Discussion

This study set out to examine whether satisfactory relations are particularly important for the QoL of older persons with small networks. We also examined whether the QoL of older persons who are “network-less” is associated with their evaluation for their solitary state, over and above the effects of other conditions that denote ESR in older age (e.g., widowhood, divorce, or living alone). Lastly, we compared “network-less” older persons and older persons with small networks to those who have large networks, examining whether solitude satisfaction and network satisfaction modify their comparative disadvantages in QoL.

Within the strengths and limitations of the SHARE study in terms of capturing the social milieu of older persons in Europe, we found that about 4% of older men and 3% of older women do not have a network. Among the “network-less” older persons, a significant proportion (appox. 55%) are highly or moderately satisfied with their solitude. This is consistent with previous findings arguing that withdrawal from social ties is not always experienced as an unpleasant situation, possibly reflecting an expression of personality characteristics that favour “positive” solitary states in older age (Burger, 1995; Dykstra, 1995; Lay et al., 2019; Newall & Menec, 2019; Toyoshima & Sato, 2019). There were no gender differences in the perception of solitude among “network-less” persons, suggesting that solitude is perceived negatively just as frequently among older men and women. One note of caution is that while 43% precent of older “network-less” men and 47% of older “network-less” women were dissatisfied with their solitude, only 4.5% of older men and 3.8% of older women were dissatisfied with their social network, indicating that social relations can be less challenging than being excluded from social relations in older age.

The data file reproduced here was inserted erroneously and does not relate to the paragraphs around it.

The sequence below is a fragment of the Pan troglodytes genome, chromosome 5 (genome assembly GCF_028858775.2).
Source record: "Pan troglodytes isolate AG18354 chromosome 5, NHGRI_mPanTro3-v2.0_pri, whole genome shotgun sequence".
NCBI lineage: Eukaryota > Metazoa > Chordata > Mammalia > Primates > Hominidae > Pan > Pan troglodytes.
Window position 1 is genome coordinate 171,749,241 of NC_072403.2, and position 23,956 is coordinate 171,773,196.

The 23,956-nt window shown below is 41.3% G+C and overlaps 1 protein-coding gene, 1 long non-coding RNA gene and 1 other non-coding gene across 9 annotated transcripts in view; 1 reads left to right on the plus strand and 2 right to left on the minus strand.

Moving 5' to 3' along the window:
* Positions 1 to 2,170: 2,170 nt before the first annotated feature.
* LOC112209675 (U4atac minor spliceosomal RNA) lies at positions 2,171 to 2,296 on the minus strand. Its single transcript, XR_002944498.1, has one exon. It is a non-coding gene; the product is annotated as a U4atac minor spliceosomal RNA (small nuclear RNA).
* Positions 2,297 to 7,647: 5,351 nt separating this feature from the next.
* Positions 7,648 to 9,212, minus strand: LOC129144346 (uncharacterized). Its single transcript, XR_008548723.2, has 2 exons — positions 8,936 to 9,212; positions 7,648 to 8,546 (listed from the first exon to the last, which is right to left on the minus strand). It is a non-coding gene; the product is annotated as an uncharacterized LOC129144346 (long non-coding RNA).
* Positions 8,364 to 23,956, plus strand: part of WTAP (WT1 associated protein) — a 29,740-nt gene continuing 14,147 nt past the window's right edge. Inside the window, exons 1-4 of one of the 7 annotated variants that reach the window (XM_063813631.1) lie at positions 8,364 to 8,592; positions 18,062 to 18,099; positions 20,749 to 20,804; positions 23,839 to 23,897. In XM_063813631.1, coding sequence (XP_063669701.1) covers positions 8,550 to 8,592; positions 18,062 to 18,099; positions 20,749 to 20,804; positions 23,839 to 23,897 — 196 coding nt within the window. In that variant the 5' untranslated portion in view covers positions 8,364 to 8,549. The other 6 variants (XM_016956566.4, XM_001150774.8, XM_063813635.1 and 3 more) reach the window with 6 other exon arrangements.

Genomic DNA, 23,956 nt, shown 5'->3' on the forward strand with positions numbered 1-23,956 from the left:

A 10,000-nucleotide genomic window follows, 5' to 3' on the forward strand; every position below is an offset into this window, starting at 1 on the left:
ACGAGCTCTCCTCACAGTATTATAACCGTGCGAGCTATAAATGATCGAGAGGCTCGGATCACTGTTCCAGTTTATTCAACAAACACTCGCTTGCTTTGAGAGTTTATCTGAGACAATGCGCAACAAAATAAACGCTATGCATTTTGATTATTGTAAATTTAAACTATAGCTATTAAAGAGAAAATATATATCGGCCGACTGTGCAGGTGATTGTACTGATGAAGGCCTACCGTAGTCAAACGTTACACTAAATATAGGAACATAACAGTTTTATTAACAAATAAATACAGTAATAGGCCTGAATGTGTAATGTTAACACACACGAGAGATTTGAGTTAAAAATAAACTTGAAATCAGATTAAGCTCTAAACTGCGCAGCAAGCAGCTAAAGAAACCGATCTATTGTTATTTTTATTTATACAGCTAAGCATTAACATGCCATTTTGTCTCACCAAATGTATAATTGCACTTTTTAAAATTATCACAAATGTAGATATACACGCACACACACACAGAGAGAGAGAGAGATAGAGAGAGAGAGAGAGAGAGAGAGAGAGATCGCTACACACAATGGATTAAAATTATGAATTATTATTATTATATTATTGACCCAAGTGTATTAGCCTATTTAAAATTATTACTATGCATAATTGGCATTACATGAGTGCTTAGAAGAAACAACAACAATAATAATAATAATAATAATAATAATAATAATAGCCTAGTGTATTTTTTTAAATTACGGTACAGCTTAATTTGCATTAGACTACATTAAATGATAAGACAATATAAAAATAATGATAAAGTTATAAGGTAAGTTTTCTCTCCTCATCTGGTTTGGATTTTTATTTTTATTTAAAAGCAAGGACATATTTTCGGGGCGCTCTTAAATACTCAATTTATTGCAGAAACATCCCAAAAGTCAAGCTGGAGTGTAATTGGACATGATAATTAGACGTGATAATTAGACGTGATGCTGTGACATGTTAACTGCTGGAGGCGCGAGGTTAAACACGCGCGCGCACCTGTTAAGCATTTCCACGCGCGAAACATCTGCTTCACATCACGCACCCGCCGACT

Not supporting our study’s first hypothesis, network satisfaction was equally important across groups of older persons with smaller and larger networks, suggesting greater effects of network satisfaction over network size on the QoL of older persons. Consistent with the findings of Tomini et al., (2016), the results indicate that smaller networks are associated with lower levels of QoL among older persons, with the effects being approximately 50% larger among women. Echoing previous research (Litwin et al., 2015; Pinquart & Sorensen, 2000) the findings indicate that network satisfaction modifies the QoL of older persons to a greater extent than the size of their social network. Supporting our study’s second hypothesis, the evidence indicates that among older “network-less” persons, lower solitude satisfaction predicts independently worse QoL in older age, over and above other indicators of ESR (i.e., widowhood, divorce, living alone). The findings indicate that solitude satisfaction is particularly important for the QoL of older “network-less” women, as the proportion explained on QoL was approximately to 50% increased among older women compared to older men.